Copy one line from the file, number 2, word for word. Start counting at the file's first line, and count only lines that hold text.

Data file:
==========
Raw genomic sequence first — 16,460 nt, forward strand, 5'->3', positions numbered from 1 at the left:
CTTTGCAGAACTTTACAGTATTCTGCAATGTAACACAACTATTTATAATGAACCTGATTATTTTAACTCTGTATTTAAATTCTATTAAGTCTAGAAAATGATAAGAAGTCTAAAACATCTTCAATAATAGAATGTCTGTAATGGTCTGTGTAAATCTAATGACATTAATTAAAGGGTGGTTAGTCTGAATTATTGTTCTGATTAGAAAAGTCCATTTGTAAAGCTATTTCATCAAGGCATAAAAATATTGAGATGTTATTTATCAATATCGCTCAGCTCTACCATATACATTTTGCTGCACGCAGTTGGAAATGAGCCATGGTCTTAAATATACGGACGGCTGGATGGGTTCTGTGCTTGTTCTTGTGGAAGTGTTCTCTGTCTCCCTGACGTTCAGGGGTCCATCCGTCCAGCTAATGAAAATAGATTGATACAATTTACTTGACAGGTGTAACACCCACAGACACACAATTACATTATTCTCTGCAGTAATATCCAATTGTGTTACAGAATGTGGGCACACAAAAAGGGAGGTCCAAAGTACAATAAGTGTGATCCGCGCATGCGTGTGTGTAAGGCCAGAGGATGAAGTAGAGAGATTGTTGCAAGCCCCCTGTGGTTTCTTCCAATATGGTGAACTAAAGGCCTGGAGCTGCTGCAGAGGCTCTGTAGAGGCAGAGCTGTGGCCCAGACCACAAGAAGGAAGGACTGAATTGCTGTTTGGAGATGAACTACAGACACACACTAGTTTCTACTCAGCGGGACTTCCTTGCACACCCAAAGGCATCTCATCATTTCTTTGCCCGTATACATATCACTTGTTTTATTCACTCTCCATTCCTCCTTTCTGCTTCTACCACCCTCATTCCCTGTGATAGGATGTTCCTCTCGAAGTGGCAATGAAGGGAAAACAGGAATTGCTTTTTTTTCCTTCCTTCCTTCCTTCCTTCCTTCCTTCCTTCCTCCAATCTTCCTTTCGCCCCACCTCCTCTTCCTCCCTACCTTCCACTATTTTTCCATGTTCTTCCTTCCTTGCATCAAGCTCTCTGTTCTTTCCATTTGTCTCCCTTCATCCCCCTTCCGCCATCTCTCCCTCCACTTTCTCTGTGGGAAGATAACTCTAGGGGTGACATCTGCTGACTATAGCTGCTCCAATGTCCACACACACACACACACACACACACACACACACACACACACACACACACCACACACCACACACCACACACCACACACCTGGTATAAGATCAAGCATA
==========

CTTTGCAGAACTTTACAGTATTCTGCAATGTAACACAACTATTTATAATGAACCTGATTATTTTAACTCTGTATTTAAATTCTATTAAGTCTAGAAAATGATAAGAAGTCTAAAACATCTTCAATAATAGAATGTCTGTAATGGTCTGTGTAAATCTAATGACATTAATTAAAGGGTGGTTAGTCTGAATTATTGTTCTGATTAGAAAAGTCCATTTGTAAAGCTATTTCATCAAGGCATAAAAATATTGAGATGTTATTTATCAATATCGCTCAGCTCTACCATATACATTTTGCTGCACGCAGTTGGAAATGAGCCATGGTCTTAAATATACGGACGGCTGGATGGGTTCTGTGCTTGTTCTTGTGGAAGTGTTCTCTGTCTCCCTGACGTTCAGGGGTCCATCCGTCCAGCTAATGAAAATAGATTGATACAATTTACTTGACAGGTGTAACACCCACAGACACACAATTACATTATTCTCTGCAGTAATATCCAATTGTGTTACAGAATGTGGGCACACAAAAAGGGAGGTCCAAAGTACAATAAGTGTGATCCGCGCATGCGTGTGTGTAAGGCCAGAGGATGAAGTAGAGAGATTGTTGCAAGCCCCCTGTGGTTTCTTCCAATATGGTGAACTAAAGGCCTGGAGCTGCTGCAGAGGCTCTGTAGAGGCAGAGCTGTGGCCCAGACCACAAGAAGGAAGGACTGAATTGCTGTTTGGAGATGAACTACAGACACACACTAGTTTCTACTCAGCGGGACTTCCTTGCACACCCAAAGGCATCTCATCATTTCTTTGCCCGTATACATATCACTTGTTTTATTCACTCTCCATTCCTCCTTTCTGCTTCTACCACCCTCATTCCCTGTGATAGGATGTTCCTCTCGAAGTGGCAATGAAGGGAAAACAGGAATTGCTTTTTTTTCCTTCCTTCCTTCCTTCCTTCCTTCCTTCCTTCCTCCAATCTTCCTTTCGCCCCACCTCCTCTTCCTCCCTACCTTCCACTATTTTTCCATGTTCTTCCTTCCTTGCATCAAGCTCTCTGTTCTTTCCATTTGTCTCCCTTCATCCCCCTTCCGCCATCTCTCCCTCCACTTTCTCTGTGGGAAGATAACTCTAGGGGTGACATCTGCTGACTATAGCTGCTCCAATGTCCACACACACACACACACACACACACACACACACACACACACACACACACCACACACCACACACCACACACCACACACCTGGTATAAGATCAAGCATA